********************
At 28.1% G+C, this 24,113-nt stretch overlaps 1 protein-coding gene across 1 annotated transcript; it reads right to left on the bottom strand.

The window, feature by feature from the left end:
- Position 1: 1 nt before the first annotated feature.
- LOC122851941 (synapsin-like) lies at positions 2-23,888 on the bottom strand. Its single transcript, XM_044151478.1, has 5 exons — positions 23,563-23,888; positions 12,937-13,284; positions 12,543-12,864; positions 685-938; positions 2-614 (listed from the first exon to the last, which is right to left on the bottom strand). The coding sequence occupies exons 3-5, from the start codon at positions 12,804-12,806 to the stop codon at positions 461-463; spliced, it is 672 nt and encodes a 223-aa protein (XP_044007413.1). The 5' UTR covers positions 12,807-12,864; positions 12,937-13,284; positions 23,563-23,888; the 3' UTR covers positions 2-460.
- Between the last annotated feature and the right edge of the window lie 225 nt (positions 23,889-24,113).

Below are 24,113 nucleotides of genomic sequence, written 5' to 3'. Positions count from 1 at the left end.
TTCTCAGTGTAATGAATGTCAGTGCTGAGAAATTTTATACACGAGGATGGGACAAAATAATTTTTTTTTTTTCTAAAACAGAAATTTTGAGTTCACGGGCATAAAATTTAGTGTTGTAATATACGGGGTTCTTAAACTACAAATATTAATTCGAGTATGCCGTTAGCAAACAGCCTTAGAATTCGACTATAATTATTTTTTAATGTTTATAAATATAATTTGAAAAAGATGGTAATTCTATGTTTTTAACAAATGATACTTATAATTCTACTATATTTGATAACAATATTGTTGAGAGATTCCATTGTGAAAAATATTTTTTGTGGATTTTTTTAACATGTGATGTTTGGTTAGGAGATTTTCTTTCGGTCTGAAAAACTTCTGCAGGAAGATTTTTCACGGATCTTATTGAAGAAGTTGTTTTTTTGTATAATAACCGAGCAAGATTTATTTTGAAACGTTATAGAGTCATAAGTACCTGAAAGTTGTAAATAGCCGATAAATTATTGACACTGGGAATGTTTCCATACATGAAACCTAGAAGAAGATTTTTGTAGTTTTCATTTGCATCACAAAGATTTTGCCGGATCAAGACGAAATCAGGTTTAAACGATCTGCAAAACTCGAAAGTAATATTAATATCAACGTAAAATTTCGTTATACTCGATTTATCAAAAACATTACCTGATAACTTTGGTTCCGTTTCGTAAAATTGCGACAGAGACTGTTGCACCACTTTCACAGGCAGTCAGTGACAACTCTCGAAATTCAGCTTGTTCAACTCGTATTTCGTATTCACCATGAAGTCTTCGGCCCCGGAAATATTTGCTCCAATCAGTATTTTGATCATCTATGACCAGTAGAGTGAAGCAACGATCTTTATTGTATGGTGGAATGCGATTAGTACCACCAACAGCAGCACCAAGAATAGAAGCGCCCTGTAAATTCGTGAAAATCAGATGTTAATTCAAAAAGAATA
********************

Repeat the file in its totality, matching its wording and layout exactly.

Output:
At 28.1% G+C, this 24,113-nt stretch overlaps 1 protein-coding gene across 1 annotated transcript; it reads right to left on the bottom strand.

The window, feature by feature from the left end:
- Position 1: 1 nt before the first annotated feature.
- LOC122851941 (synapsin-like) lies at positions 2-23,888 on the bottom strand. Its single transcript, XM_044151478.1, has 5 exons — positions 23,563-23,888; positions 12,937-13,284; positions 12,543-12,864; positions 685-938; positions 2-614 (listed from the first exon to the last, which is right to left on the bottom strand). The coding sequence occupies exons 3-5, from the start codon at positions 12,804-12,806 to the stop codon at positions 461-463; spliced, it is 672 nt and encodes a 223-aa protein (XP_044007413.1). The 5' UTR covers positions 12,807-12,864; positions 12,937-13,284; positions 23,563-23,888; the 3' UTR covers positions 2-460.
- Between the last annotated feature and the right edge of the window lie 225 nt (positions 23,889-24,113).

Below are 24,113 nucleotides of genomic sequence, written 5' to 3'. Positions count from 1 at the left end.
TTCTCAGTGTAATGAATGTCAGTGCTGAGAAATTTTATACACGAGGATGGGACAAAATAATTTTTTTTTTTTCTAAAACAGAAATTTTGAGTTCACGGGCATAAAATTTAGTGTTGTAATATACGGGGTTCTTAAACTACAAATATTAATTCGAGTATGCCGTTAGCAAACAGCCTTAGAATTCGACTATAATTATTTTTTAATGTTTATAAATATAATTTGAAAAAGATGGTAATTCTATGTTTTTAACAAATGATACTTATAATTCTACTATATTTGATAACAATATTGTTGAGAGATTCCATTGTGAAAAATATTTTTTGTGGATTTTTTTAACATGTGATGTTTGGTTAGGAGATTTTCTTTCGGTCTGAAAAACTTCTGCAGGAAGATTTTTCACGGATCTTATTGAAGAAGTTGTTTTTTTGTATAATAACCGAGCAAGATTTATTTTGAAACGTTATAGAGTCATAAGTACCTGAAAGTTGTAAATAGCCGATAAATTATTGACACTGGGAATGTTTCCATACATGAAACCTAGAAGAAGATTTTTGTAGTTTTCATTTGCATCACAAAGATTTTGCCGGATCAAGACGAAATCAGGTTTAAACGATCTGCAAAACTCGAAAGTAATATTAATATCAACGTAAAATTTCGTTATACTCGATTTATCAAAAACATTACCTGATAACTTTGGTTCCGTTTCGTAAAATTGCGACAGAGACTGTTGCACCACTTTCACAGGCAGTCAGTGACAACTCTCGAAATTCAGCTTGTTCAACTCGTATTTCGTATTCACCATGAAGTCTTCGGCCCCGGAAATATTTGCTCCAATCAGTATTTTGATCATCTATGACCAGTAGAGTGAAGCAACGATCTTTATTGTATGGTGGAATGCGATTAGTACCACCAACAGCAGCACCAAGAATAGAAGCGCCCTGTAAATTCGTGAAAATCAGATGTTAATTCAAAAAGAATA